Desmond Smith, who chaired the Sanlam board from 2010 to 2017, has died. The life insurance group made the announcement on Tuesday, without mentioning the cause of his death.
Smith was previously with short-term insurer Santam, also as chair, between 2003 and 2010.
Paul Hanratty, Sanlam Group CEO, says the company received the news of Smith’s passing on Tuesday morning, saying he had ‘blue blood’ in reference to the company’s signature colour.
“In the coming days, there will be a lot said and written about Desmond as we all ruminate about his life and times. What will be consistent in our reflections as the Sanlam family is that Desmond’s blood was genuinely blue, and his career and personal history are most closely knit to Sanlam’s.”
Smith enjoyed an illustrious career in the financial services sector starting in 1968, when he joined Sanlam’s actuarial department after receiving a bursary from the company to pursue a BSc degree.
Having gained valuable experience across Sanlam’s business, he became a critical member of its management team and was named MD in 1993 at the age of 45 – the youngest ever for the company, according to Sanlam.
The insurer describes Smith as a “titan that formed a significant part of the foundations for the Sanlam we have today and on which we continue to build”.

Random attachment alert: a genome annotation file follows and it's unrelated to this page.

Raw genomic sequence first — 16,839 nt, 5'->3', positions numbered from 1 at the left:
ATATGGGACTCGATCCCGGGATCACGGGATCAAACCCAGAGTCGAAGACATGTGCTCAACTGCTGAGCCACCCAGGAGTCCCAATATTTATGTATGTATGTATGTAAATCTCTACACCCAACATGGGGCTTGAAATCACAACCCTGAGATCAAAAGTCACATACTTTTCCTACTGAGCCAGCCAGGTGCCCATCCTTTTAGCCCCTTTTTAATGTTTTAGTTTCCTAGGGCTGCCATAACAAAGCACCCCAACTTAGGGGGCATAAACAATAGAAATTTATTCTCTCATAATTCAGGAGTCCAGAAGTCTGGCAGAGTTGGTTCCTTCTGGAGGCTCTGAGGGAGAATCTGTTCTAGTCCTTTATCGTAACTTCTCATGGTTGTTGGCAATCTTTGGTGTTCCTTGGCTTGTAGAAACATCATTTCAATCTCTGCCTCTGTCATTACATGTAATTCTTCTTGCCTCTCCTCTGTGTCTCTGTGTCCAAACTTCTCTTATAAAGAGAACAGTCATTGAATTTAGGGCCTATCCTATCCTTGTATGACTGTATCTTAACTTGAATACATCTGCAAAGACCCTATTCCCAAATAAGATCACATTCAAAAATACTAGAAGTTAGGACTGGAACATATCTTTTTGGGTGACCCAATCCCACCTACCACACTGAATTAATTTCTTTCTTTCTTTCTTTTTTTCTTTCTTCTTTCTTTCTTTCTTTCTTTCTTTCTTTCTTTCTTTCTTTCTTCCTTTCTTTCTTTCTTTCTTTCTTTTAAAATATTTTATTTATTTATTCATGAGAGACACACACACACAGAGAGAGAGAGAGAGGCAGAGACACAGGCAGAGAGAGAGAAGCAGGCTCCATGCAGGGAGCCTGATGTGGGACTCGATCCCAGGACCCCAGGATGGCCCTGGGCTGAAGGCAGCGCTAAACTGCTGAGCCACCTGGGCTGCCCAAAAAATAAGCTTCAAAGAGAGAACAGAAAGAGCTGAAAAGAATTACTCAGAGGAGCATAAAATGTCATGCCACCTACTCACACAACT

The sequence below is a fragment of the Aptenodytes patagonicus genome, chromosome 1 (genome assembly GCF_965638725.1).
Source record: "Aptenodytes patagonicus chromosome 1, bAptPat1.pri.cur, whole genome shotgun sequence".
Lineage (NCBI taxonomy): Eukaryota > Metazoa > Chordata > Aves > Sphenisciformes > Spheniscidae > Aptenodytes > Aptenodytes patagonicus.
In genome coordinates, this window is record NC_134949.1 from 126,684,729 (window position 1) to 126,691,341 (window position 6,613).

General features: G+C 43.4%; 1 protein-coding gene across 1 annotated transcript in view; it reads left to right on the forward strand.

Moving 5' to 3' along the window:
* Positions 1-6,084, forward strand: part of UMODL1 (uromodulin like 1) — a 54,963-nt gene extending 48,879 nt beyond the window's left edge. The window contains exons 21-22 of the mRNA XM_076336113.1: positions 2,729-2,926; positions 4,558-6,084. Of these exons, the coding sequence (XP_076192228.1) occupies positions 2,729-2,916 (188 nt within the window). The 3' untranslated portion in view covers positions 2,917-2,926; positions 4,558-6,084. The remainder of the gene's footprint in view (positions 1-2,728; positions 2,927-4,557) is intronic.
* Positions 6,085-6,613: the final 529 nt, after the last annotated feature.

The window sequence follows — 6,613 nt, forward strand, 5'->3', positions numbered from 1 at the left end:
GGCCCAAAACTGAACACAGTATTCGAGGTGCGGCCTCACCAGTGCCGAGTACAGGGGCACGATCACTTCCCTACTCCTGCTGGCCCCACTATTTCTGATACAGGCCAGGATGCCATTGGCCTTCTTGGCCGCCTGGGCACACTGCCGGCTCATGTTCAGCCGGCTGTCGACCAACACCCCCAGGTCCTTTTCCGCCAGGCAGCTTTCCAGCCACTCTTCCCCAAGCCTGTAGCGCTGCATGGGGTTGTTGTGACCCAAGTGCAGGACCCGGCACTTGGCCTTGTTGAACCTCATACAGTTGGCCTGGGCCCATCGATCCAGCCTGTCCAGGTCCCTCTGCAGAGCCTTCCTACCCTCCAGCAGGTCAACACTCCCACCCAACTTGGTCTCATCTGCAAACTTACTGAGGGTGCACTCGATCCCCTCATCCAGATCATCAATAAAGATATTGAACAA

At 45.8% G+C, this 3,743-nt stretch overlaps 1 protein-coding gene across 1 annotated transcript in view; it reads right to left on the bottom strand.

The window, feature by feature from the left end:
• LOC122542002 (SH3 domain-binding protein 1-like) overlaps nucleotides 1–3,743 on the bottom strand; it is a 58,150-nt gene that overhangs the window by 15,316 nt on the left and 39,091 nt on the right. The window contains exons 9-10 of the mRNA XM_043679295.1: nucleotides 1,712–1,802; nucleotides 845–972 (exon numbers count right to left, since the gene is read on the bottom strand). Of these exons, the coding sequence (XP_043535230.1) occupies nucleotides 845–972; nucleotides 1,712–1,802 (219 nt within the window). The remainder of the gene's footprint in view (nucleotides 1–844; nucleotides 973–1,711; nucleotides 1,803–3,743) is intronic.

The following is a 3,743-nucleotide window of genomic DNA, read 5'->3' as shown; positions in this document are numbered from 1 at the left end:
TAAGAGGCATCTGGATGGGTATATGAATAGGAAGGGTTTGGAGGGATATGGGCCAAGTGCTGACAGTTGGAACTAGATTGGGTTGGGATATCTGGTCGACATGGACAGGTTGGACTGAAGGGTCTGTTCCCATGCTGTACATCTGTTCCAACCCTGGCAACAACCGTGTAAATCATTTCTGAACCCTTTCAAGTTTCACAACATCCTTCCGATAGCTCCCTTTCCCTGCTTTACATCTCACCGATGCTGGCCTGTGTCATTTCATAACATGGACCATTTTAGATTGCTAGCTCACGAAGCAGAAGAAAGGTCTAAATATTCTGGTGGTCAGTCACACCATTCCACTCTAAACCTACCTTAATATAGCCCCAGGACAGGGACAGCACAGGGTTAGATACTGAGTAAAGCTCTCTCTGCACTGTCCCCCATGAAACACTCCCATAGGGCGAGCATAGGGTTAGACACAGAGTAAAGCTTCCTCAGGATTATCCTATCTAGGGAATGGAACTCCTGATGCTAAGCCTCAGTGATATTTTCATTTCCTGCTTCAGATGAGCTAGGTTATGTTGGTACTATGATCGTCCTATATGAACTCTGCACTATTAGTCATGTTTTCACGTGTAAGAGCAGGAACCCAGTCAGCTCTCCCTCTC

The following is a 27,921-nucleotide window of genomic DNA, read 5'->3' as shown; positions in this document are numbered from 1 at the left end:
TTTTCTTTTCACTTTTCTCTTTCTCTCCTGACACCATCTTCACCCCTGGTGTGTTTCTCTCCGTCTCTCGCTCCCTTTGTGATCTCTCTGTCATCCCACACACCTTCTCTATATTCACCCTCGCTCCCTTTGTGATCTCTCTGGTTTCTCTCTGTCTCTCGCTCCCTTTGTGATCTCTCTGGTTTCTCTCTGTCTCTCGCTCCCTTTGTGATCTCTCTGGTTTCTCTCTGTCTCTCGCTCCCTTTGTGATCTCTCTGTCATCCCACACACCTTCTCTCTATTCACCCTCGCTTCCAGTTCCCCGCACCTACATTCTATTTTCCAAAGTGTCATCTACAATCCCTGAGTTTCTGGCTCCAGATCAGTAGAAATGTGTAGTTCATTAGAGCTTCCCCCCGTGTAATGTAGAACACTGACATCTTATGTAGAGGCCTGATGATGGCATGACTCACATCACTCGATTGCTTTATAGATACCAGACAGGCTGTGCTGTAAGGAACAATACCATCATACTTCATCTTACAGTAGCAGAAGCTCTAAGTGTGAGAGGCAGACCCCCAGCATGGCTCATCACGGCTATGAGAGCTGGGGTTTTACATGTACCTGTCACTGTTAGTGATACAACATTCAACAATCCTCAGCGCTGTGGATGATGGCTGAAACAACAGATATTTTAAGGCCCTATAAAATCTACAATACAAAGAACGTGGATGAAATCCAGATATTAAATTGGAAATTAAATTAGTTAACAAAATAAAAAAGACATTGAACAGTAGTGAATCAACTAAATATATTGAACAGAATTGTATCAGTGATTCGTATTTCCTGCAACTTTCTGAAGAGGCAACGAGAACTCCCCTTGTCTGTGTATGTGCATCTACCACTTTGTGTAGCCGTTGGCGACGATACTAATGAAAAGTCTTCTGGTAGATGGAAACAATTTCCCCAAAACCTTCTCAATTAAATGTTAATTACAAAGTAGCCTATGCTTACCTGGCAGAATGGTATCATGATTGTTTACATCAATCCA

During his tenure, Smith was instrumental in pioneering South Africa’s first ever broad-based black economic empowerment deal with New Africa Investments Limited (Nail), according to Sanlam.
He also championed the Sanlam Awards for Excellence in Financial Journalism which were formed in 1974 to award excellence in the financial media industry.
“Desmond was one of the most honourable business leaders in the country,” says Moneyweb editor Ryk van Niekerk.
“He set an ethical example for others to follow and played a critical role in Sanlam’s success. He will be sorely missed. I want to express my sincere condolences to his family, friends and colleagues.”
Current Sanlam chair Elias Masilela says Smith was a great influence to him.
“No words can explain the loss of Desmond, to his family, Sanlam, the Actuarial fraternity, and the broader business community,” says Masilela.
“It is sad that I must bid him farewell, whilst standing in his shoes. May the family be comforted in this difficult time. Lala ngoxolo (IsiZulu for rest in peace) Desmond.”